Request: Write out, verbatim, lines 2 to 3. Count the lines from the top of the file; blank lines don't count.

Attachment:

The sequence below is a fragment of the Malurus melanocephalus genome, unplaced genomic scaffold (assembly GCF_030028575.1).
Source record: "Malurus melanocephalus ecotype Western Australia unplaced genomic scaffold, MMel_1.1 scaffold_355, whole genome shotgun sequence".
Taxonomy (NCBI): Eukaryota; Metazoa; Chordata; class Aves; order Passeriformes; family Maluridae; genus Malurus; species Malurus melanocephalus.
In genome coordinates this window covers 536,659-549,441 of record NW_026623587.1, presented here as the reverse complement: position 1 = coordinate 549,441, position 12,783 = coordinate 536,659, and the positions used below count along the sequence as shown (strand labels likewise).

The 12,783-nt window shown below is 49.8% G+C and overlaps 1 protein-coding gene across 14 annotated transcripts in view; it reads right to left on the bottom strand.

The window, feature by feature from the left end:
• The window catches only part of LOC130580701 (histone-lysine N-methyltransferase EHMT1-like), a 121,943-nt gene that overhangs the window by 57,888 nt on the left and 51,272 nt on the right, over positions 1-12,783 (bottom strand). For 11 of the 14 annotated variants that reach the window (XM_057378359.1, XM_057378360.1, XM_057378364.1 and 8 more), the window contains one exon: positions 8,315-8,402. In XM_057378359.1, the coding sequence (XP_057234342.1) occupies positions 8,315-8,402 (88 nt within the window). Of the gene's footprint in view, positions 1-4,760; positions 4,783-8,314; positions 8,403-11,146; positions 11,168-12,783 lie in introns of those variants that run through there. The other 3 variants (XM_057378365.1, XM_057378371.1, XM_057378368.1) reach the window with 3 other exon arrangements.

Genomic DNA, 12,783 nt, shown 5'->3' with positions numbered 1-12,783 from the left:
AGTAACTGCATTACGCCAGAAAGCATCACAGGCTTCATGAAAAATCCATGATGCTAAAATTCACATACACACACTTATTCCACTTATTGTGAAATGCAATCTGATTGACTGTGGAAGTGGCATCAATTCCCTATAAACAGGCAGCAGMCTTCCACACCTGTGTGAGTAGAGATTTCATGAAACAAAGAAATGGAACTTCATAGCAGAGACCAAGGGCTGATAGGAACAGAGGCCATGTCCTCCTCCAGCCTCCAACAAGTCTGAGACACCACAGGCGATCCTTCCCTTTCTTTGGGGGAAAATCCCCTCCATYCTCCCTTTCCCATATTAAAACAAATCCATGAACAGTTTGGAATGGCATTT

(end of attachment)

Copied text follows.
Source record: "Malurus melanocephalus ecotype Western Australia unplaced genomic scaffold, MMel_1.1 scaffold_355, whole genome shotgun sequence".
Taxonomy (NCBI): Eukaryota; Metazoa; Chordata; class Aves; order Passeriformes; family Maluridae; genus Malurus; species Malurus melanocephalus.